Along the Majestic Avenue of Volcanoes

My new 70 L backpack was ready for a new country. Ecuador, a small county straddling the equator, is home to 47 volcanoes, both active and extinct. Touching the sky, dressed in white, these volcanoes give a unique identity to the country: a volcano country. Pachamama (Mother Earth) has been a bit tough on this little country with a double whammy: earthquakes and volcanic activities. However indigenous communities and locals don’t take it as a curse. Cotopaxi, the second highest volcano, erupted in early 2015 displaying a grand show, so it was a good time to see the aftermath of the Pachamama’s play.

I landed in Quito, the capital city, with almost no plan. And, then came a flood of information from the fellow travelers. In addition to the Volcanoes, the country has a lot to offer to nature lovers and adventurers. Three days in Quito were good enough to explore its colonial setup and architecture. Mitad de Mundo, a popular site, consists of monuments and a small village that was constructed around the equator site. There are  many stories of balancing egg and nails on the equator site.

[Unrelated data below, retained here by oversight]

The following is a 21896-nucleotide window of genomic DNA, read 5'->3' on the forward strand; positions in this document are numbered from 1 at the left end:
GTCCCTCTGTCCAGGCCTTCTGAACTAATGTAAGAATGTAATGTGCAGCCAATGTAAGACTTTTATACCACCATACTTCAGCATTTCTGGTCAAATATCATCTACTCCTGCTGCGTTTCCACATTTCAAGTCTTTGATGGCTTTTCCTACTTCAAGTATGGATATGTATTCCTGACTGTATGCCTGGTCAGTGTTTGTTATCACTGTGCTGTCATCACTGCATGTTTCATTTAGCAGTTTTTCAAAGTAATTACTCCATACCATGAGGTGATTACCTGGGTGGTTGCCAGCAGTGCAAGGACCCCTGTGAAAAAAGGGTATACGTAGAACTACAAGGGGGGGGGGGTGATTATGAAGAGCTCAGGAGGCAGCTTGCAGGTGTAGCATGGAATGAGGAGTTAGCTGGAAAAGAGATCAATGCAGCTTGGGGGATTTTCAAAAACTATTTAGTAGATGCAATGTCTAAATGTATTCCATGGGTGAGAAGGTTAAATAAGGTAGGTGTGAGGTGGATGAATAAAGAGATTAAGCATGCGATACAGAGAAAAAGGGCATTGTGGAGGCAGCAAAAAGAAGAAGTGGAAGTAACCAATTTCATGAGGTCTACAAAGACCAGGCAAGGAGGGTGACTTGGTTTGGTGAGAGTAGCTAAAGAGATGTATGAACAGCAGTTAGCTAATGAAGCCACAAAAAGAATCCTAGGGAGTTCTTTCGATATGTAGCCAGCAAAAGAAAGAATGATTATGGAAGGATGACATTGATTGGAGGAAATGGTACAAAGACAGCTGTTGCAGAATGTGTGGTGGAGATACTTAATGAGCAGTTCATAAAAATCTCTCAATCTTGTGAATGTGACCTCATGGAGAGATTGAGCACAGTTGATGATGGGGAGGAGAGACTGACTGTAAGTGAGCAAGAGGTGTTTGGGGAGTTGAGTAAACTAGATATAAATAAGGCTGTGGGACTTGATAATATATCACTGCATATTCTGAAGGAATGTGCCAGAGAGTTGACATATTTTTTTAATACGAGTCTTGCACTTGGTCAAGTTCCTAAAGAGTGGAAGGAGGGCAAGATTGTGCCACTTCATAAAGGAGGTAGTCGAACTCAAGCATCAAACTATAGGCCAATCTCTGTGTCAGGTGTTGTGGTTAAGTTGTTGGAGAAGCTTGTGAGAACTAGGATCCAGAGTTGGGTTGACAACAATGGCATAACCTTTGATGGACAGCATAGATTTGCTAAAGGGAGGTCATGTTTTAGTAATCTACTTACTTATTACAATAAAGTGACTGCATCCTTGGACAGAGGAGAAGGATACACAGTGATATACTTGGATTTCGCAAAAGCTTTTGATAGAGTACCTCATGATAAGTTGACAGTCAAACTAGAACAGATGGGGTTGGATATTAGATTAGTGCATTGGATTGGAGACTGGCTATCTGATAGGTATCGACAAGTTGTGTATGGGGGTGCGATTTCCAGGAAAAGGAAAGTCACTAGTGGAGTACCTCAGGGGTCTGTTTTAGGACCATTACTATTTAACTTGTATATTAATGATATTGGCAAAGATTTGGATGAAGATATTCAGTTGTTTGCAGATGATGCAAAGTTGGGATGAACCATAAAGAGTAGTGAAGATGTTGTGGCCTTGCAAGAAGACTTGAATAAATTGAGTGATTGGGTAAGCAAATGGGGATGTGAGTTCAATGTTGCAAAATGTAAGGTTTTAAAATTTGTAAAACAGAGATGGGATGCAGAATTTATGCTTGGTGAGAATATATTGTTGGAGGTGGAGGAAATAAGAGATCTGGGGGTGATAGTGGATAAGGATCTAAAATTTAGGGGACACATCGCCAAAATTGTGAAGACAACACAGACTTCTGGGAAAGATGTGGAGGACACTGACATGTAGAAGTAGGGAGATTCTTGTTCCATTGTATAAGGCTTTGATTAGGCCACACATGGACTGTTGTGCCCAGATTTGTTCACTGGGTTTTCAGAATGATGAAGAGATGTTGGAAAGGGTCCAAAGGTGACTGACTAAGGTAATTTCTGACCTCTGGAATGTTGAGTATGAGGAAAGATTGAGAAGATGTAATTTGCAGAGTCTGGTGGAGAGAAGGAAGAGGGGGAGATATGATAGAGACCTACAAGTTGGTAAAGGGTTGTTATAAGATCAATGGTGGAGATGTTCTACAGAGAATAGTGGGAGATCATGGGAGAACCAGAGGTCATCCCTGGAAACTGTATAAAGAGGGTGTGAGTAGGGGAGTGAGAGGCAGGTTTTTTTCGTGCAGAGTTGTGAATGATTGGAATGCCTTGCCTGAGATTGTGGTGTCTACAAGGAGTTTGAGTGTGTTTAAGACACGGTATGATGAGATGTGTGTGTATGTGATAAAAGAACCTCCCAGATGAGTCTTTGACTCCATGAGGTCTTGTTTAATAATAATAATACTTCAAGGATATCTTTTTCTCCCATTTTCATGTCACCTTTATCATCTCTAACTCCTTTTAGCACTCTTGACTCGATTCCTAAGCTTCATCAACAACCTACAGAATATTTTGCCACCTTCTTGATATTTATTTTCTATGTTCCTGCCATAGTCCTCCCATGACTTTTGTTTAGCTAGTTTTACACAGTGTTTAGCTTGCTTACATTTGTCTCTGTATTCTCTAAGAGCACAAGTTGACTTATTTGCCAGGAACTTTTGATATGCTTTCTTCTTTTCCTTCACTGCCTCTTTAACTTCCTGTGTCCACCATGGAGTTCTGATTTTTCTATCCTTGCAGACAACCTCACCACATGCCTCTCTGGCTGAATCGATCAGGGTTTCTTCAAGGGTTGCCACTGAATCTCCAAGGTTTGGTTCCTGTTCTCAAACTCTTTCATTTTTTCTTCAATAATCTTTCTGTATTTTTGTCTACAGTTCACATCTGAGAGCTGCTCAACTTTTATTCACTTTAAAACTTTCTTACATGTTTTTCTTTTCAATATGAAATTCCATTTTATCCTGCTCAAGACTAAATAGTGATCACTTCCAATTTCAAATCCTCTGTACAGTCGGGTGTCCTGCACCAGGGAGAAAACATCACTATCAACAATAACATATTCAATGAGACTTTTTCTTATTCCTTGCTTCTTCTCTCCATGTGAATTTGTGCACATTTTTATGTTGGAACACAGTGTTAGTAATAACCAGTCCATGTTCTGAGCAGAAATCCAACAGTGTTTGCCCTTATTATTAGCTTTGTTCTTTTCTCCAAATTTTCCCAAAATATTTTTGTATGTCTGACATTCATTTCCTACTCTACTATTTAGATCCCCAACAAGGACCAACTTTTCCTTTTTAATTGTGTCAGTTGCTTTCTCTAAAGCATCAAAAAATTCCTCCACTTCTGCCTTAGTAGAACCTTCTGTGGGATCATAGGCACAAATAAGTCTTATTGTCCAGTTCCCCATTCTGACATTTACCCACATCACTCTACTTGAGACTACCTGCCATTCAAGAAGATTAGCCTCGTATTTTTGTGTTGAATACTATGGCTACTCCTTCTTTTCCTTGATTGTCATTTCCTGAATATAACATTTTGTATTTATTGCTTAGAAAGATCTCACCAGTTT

But my quest was to meet some of the tall, fiery volcanoes. The only capital city threatened by an active volcano, Quito goes about its business despite Volcán Pichincha grumbling on its doorstep. Telefériqo, a slick sky tram, took us up along the volcano’s haunches to 4100 meters. A couple of hour hike got us to around 5,000 meters, giving a spectacular view of the valley and the city. I needed more of this, more raw and explosive adventure. Volcán Cotopaxi, a perfect volcano, ice-cream-cone, was the spot. Almost 6,000 meter high, it gives an opportunity to the adrenaline seekers to witness Ecuador’s volcanic bounty in one sweeping panorama. Hiking to the peak was not allowed due to the recent eruption. An alternate hike to take a feel of this hot and beautiful volcano was good enough. Big and small stones were scattered all around, showing the power of Mother earth when she gets angry.

My next stop was Baños, a frontier town near the Ecuadorian Amazon. An overnight bus took me to the town known for natural thermal pools. Sitting in the lap of Volcán Tungurahua, the town is a perfect place for water-sports, zip-lining and many other thrilling activities.  Eventful days and chill-out evenings is the specialty of this town. A final look toward the peak of Volcán Tungurahua wrapped up my meetings with the volcanoes of Ecuador, the majestic, fiery and sky-high ones.

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